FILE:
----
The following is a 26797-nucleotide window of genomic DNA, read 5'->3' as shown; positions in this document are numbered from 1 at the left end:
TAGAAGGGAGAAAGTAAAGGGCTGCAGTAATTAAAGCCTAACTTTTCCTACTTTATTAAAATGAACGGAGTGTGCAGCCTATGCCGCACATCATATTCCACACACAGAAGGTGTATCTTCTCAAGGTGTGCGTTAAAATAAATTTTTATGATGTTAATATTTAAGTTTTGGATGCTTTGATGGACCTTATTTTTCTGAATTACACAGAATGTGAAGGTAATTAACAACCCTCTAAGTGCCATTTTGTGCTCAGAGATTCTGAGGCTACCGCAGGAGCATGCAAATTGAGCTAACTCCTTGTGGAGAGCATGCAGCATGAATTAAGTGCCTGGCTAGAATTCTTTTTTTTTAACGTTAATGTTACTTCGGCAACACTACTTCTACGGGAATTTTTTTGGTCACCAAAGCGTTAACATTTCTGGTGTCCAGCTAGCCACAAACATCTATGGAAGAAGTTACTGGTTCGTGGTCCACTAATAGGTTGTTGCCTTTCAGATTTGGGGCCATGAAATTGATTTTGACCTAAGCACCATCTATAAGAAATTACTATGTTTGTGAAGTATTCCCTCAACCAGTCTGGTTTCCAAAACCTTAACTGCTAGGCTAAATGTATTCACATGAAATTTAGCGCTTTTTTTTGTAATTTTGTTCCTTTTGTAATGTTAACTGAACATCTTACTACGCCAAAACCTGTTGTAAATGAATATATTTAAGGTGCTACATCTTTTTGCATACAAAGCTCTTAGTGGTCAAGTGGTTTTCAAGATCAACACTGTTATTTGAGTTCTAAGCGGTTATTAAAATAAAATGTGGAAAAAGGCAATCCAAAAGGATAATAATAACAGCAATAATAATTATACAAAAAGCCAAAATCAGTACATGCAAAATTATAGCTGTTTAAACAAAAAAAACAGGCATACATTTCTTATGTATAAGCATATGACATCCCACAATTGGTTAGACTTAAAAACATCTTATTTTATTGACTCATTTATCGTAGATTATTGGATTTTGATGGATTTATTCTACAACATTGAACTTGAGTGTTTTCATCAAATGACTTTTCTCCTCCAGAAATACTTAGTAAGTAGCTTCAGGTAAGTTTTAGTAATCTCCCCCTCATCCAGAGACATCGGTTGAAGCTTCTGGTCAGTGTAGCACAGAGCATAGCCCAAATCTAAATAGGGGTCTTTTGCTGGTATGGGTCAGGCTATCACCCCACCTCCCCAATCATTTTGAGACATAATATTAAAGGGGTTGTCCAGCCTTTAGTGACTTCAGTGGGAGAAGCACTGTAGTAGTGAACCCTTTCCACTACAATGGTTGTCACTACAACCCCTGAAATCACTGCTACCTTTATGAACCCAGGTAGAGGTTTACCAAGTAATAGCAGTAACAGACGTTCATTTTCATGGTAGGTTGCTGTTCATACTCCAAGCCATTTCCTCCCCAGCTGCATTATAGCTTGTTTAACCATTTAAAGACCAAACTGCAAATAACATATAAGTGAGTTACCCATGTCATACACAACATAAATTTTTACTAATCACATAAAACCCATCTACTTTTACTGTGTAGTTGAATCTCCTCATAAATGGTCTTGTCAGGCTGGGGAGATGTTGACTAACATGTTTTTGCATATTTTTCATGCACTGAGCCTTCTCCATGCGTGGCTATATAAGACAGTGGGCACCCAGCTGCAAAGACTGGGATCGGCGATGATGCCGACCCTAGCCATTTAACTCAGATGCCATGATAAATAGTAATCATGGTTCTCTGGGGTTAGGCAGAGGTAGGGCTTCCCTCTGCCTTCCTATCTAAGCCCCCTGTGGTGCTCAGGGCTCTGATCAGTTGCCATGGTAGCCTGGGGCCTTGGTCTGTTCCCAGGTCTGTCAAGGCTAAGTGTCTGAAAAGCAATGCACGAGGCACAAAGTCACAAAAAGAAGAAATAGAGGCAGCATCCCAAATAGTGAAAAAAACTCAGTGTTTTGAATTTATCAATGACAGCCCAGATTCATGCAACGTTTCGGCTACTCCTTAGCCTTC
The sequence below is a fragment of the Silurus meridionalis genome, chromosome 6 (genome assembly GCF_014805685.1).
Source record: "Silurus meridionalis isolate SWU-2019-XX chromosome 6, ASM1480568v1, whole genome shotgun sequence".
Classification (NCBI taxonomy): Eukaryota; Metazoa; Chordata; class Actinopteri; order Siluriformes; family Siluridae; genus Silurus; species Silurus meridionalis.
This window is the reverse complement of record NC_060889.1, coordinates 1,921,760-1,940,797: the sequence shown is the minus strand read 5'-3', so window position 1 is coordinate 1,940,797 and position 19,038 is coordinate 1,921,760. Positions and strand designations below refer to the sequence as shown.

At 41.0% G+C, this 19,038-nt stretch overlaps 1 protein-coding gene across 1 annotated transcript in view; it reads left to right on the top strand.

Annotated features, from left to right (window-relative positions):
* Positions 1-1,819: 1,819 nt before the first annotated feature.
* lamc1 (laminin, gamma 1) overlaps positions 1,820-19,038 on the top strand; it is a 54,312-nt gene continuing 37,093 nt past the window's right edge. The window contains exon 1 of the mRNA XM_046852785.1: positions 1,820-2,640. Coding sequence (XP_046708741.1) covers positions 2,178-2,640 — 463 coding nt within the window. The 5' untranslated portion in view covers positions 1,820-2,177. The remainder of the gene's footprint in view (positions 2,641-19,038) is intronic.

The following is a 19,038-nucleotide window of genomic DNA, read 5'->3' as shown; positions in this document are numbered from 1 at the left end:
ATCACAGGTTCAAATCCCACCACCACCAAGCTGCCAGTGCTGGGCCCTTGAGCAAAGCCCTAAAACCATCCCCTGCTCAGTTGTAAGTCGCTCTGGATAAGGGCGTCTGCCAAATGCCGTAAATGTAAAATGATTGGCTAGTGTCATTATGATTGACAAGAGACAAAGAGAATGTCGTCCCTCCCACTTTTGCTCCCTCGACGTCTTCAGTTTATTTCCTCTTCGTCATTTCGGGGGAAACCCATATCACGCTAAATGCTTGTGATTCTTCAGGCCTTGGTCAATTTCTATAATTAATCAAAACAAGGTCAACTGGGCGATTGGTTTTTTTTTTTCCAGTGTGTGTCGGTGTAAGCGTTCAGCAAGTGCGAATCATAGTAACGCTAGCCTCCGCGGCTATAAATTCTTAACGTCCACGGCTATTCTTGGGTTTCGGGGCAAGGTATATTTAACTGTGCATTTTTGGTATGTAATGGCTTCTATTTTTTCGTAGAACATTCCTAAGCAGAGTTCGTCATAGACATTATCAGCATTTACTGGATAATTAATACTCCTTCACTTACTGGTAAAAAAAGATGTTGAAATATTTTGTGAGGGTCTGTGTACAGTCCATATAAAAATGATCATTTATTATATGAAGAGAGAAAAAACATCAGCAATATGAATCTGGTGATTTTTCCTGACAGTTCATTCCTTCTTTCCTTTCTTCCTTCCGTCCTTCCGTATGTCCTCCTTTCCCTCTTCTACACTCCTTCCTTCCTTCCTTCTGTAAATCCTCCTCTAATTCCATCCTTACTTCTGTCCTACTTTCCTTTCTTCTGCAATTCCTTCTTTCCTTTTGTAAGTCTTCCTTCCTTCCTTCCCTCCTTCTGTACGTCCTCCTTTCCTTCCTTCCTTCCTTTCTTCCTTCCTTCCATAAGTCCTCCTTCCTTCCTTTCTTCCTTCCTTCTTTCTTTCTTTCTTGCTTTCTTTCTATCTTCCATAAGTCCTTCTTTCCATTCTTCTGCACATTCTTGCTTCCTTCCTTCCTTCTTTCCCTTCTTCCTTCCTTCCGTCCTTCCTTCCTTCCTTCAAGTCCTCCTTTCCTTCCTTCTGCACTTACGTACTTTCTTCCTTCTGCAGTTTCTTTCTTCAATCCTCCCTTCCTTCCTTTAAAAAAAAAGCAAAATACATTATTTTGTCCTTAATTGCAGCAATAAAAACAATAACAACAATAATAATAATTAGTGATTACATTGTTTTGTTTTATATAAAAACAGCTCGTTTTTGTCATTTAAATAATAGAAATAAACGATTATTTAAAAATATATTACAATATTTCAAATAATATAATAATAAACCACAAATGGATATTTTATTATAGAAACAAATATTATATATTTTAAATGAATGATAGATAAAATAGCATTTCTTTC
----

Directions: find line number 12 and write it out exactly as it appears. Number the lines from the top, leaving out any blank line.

ATCACAGGTTCAAATCCCACCACCACCAAGCTGCCAGTGCTGGGCCCTTGAGCAAAGCCCTAAAACCATCCCCTGCTCAGTTGTAAGTCGCTCTGGATAAGGGCGTCTGCCAAATGCCGTAAATGTAAAATGATTGGCTAGTGTCATTATGATTGACAAGAGACAAAGAGAATGTCGTCCCTCCCACTTTTGCTCCCTCGACGTCTTCAGTTTATTTCCTCTTCGTCATTTCGGGGGAAACCCATATCACGCTAAATGCTTGTGATTCTTCAGGCCTTGGTCAATTTCTATAATTAATCAAAACAAGGTCAACTGGGCGATTGGTTTTTTTTTTTCCAGTGTGTGTCGGTGTAAGCGTTCAGCAAGTGCGAATCATAGTAACGCTAGCCTCCGCGGCTATAAATTCTTAACGTCCACGGCTATTCTTGGGTTTCGGGGCAAGGTATATTTAACTGTGCATTTTTGGTATGTAATGGCTTCTATTTTTTCGTAGAACATTCCTAAGCAGAGTTCGTCATAGACATTATCAGCATTTACTGGATAATTAATACTCCTTCACTTACTGGTAAAAAAAGATGTTGAAATATTTTGTGAGGGTCTGTGTACAGTCCATATAAAAATGATCATTTATTATATGAAGAGAGAAAAAACATCAGCAATATGAATCTGGTGATTTTTCCTGACAGTTCATTCCTTCTTTCCTTTCTTCCTTCCGTCCTTCCGTATGTCCTCCTTTCCCTCTTCTACACTCCTTCCTTCCTTCCTTCTGTAAATCCTCCTCTAATTCCATCCTTACTTCTGTCCTACTTTCCTTTCTTCTGCAATTCCTTCTTTCCTTTTGTAAGTCTTCCTTCCTTCCTTCCCTCCTTCTGTACGTCCTCCTTTCCTTCCTTCCTTCCTTTCTTCCTTCCTTCCATAAGTCCTCCTTCCTTCCTTTCTTCCTTCCTTCTTTCTTTCTTTCTTGCTTTCTTTCTATCTTCCATAAGTCCTTCTTTCCATTCTTCTGCACATTCTTGCTTCCTTCCTTCCTTCTTTCCCTTCTTCCTTCCTTCCGTCCTTCCTTCCTTCCTTCAAGTCCTCCTTTCCTTCCTTCTGCACTTACGTACTTTCTTCCTTCTGCAGTTTCTTTCTTCAATCCTCCCTTCCTTCCTTTAAAAAAAAAGCAAAATACATTATTTTGTCCTTAATTGCAGCAATAAAAACAATAACAACAATAATAATAATTAGTGATTACATTGTTTTGTTTTATATAAAAACAGCTCGTTTTTGTCATTTAAATAATAGAAATAAACGATTATTTAAAAATATATTACAATATTTCAAATAATATAATAATAAACCACAAATGGATATTTTATTATAGAAACAAATATTATATATTTTAAATGAATGATAGATAAAATAGCATTTCTTTC